9. prospero

    prospero SPFG, Supreme Picture Framing God

    I recently started doing some framing for an art teacher. :rolleyes:

    Nice chap. I do him nice frames for his originals.

    He also does and has been doing prints for the last 30 years or so...
    For these he buys readymades and assembles them himself. Nowt wrong with that.

    But. On talking to him I discovered that his method of mounting was to stick the print to
    the back of the mat with Sellotape. Applied on all sides.
    He had no conception of hinging and no notion that Sellotape dries up in a few years leaving
    a nice brown stain behind. Completely oblivious.
    He had always done it like that and that's that. :) To a non-framing person (Fruggle) this
    would seen to be the logical and reasonable method. If I dare say so, this is a typical 'teacher'
    mindset. "I know what I like and I like what I know", as Peter Gabriel used to say back in '74.
    OK, the prints were never going to be valuable so any damage is neither here nor there in
    the long run. They might slip in the mat or go a bit wavy - nothing that can't be rectified.
    But the slightly sad thing is that it's no more effort to do the job 'properly'.

    I gave him a crash course and told him where to get P-90. :p
  10. prospero

    prospero SPFG, Supreme Picture Framing God

    This was it....

  11. neilframer

    neilframer PFG, Picture Framing God


    You know what they say about teachers.
    "Those who can, do. Those who can't, teach".....:cool:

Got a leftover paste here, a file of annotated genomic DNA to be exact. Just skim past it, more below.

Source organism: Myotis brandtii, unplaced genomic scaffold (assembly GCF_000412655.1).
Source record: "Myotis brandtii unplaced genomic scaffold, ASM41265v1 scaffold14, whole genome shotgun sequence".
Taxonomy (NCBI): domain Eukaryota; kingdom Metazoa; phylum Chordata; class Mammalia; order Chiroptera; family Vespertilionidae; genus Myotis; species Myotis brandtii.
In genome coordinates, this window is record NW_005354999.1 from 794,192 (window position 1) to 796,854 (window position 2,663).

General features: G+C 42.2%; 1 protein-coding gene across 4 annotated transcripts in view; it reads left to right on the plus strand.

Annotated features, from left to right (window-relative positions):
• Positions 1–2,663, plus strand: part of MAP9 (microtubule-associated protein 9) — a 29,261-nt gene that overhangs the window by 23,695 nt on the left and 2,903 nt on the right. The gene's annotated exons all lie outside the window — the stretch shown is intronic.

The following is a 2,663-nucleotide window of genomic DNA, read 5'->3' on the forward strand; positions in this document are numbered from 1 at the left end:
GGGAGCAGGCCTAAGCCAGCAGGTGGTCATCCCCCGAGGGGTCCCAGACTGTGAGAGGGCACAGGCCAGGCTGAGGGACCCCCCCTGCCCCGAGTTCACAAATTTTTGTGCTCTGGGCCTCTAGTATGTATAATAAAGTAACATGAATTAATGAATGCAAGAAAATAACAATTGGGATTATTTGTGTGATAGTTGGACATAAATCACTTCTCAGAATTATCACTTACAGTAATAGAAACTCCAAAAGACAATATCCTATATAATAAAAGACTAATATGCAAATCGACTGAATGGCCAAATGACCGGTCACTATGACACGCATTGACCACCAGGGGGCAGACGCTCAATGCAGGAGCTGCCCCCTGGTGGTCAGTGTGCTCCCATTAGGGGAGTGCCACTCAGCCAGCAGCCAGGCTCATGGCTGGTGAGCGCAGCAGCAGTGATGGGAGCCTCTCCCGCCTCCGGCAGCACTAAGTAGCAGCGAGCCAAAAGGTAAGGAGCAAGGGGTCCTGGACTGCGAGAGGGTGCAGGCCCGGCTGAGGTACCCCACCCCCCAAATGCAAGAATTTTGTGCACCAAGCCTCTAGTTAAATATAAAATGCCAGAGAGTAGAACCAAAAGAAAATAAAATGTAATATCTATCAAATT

(sorry teachers):oops:
  12. prospero

    prospero SPFG, Supreme Picture Framing God

    Just to clarify, that was harking back to post #5. :rolleyes:
  13. GreyDrakkon

    GreyDrakkon CGF II, Certified Grumble Framer Level 2

    I've actually had a print come in almost exactly like that, down to the french lines on it but it was done on ancient acidic mat board, so I figured it was a case of "well this is what we've got, so that's that."

    My dad always liked the phrase "I see, said the blind man, as he picked up his hammer and saw."
    shayla likes this.
  14. prospero

    prospero SPFG, Supreme Picture Framing God

    "Woe unto you, scribes and Pharisees, hypocrites! for ye are like unto whited sepulchres,
    which indeed appear beautiful outward, but are within full of dead men's bones, and of all uncleanness."

    Matthew 23:27
  15. IFGL

    IFGL SGF, Supreme Grumble Framer

    What ya talking bout?

    Darren 20.3.17
  16. shayla

    shayla WOW Framer

    IFGL likes this.
  17. Scallywag

    Scallywag CGF, Certified Grumble Framer

    This brings up a situation I came across.... I got a call from a client who had a large (56" x 72") photo framed and the client said the framer ruined it. When I went to see it, I was shocked. It was not mounted, framed to the edge in a frame that was 1" on the face and 3/4" deep. It had spacers and Optium. The art was so wavy and wrinkled that it looked like a plastic garbage bag stuffed into the frame. The client said the framer told her it was too big to mount. So now she is paying me to have it mounted to Dibond and framed with a 2" deep frame with spacers and a strainer. So the question is.....Is the framer responsible because they didn't know how to mount it, or is the client responsible for not knowing what to ask for?
  18. prospero

    prospero SPFG, Supreme Picture Framing God

    Mostly the framer. But it's typical of customers to get a huge paper piece of art and think that all
    that needs doing is to make a frame and bung it in. Glass contact aside, it will go wavy. People have
    the idea that it's the glass that keeps it flat. No way. I would adventure to aver that if a big piece of
    paper was sandwiched between a 2" thick piece of plate glass and a concrete paving slab, it would still
    go wavy.
    Not many framers have a press that would swallow a 56x72" piece. Job for a signmaker.